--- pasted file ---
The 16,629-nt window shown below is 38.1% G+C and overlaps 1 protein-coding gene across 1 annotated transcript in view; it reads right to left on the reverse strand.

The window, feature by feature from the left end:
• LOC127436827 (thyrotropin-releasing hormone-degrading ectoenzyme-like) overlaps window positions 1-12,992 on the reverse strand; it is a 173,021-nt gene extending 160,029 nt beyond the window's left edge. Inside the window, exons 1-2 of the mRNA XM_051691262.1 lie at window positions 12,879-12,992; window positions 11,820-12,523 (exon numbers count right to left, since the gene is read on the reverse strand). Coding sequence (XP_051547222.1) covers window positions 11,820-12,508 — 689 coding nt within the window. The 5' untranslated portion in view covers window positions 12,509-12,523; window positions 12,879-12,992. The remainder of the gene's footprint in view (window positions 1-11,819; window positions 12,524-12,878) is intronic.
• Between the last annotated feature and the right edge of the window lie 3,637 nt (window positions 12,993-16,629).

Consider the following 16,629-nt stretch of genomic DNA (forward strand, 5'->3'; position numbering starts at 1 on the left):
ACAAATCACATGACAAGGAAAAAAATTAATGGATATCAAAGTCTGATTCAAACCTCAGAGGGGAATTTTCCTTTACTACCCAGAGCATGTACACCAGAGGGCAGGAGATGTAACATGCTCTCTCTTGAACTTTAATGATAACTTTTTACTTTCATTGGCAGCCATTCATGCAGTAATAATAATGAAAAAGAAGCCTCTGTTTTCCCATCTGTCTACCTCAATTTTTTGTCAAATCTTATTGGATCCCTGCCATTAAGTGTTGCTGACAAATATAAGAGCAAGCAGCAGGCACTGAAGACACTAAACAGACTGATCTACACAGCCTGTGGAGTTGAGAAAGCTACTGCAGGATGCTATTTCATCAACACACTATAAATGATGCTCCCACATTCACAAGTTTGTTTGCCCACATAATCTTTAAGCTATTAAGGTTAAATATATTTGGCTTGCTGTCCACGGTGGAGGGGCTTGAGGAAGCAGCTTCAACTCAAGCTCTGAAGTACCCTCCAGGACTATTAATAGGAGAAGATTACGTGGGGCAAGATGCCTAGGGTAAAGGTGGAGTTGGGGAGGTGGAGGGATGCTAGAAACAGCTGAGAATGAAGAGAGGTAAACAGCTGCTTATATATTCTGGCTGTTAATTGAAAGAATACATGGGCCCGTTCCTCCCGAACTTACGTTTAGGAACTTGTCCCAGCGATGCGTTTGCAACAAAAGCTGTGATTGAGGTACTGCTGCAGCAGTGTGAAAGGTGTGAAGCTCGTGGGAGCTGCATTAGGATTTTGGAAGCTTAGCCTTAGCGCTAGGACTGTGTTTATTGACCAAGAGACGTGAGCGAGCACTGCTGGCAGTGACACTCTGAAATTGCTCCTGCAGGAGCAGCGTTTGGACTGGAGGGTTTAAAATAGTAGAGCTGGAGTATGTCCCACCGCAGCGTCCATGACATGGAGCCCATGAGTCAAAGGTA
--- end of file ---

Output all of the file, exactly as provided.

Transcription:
The 16,629-nt window shown below is 38.1% G+C and overlaps 1 protein-coding gene across 1 annotated transcript in view; it reads right to left on the reverse strand.

The window, feature by feature from the left end:
• LOC127436827 (thyrotropin-releasing hormone-degrading ectoenzyme-like) overlaps window positions 1-12,992 on the reverse strand; it is a 173,021-nt gene extending 160,029 nt beyond the window's left edge. Inside the window, exons 1-2 of the mRNA XM_051691262.1 lie at window positions 12,879-12,992; window positions 11,820-12,523 (exon numbers count right to left, since the gene is read on the reverse strand). Coding sequence (XP_051547222.1) covers window positions 11,820-12,508 — 689 coding nt within the window. The 5' untranslated portion in view covers window positions 12,509-12,523; window positions 12,879-12,992. The remainder of the gene's footprint in view (window positions 1-11,819; window positions 12,524-12,878) is intronic.
• Between the last annotated feature and the right edge of the window lie 3,637 nt (window positions 12,993-16,629).

Consider the following 16,629-nt stretch of genomic DNA (forward strand, 5'->3'; position numbering starts at 1 on the left):
ACAAATCACATGACAAGGAAAAAAATTAATGGATATCAAAGTCTGATTCAAACCTCAGAGGGGAATTTTCCTTTACTACCCAGAGCATGTACACCAGAGGGCAGGAGATGTAACATGCTCTCTCTTGAACTTTAATGATAACTTTTTACTTTCATTGGCAGCCATTCATGCAGTAATAATAATGAAAAAGAAGCCTCTGTTTTCCCATCTGTCTACCTCAATTTTTTGTCAAATCTTATTGGATCCCTGCCATTAAGTGTTGCTGACAAATATAAGAGCAAGCAGCAGGCACTGAAGACACTAAACAGACTGATCTACACAGCCTGTGGAGTTGAGAAAGCTACTGCAGGATGCTATTTCATCAACACACTATAAATGATGCTCCCACATTCACAAGTTTGTTTGCCCACATAATCTTTAAGCTATTAAGGTTAAATATATTTGGCTTGCTGTCCACGGTGGAGGGGCTTGAGGAAGCAGCTTCAACTCAAGCTCTGAAGTACCCTCCAGGACTATTAATAGGAGAAGATTACGTGGGGCAAGATGCCTAGGGTAAAGGTGGAGTTGGGGAGGTGGAGGGATGCTAGAAACAGCTGAGAATGAAGAGAGGTAAACAGCTGCTTATATATTCTGGCTGTTAATTGAAAGAATACATGGGCCCGTTCCTCCCGAACTTACGTTTAGGAACTTGTCCCAGCGATGCGTTTGCAACAAAAGCTGTGATTGAGGTACTGCTGCAGCAGTGTGAAAGGTGTGAAGCTCGTGGGAGCTGCATTAGGATTTTGGAAGCTTAGCCTTAGCGCTAGGACTGTGTTTATTGACCAAGAGACGTGAGCGAGCACTGCTGGCAGTGACACTCTGAAATTGCTCCTGCAGGAGCAGCGTTTGGACTGGAGGGTTTAAAATAGTAGAGCTGGAGTATGTCCCACCGCAGCGTCCATGACATGGAGCCCATGAGTCAAAGGTA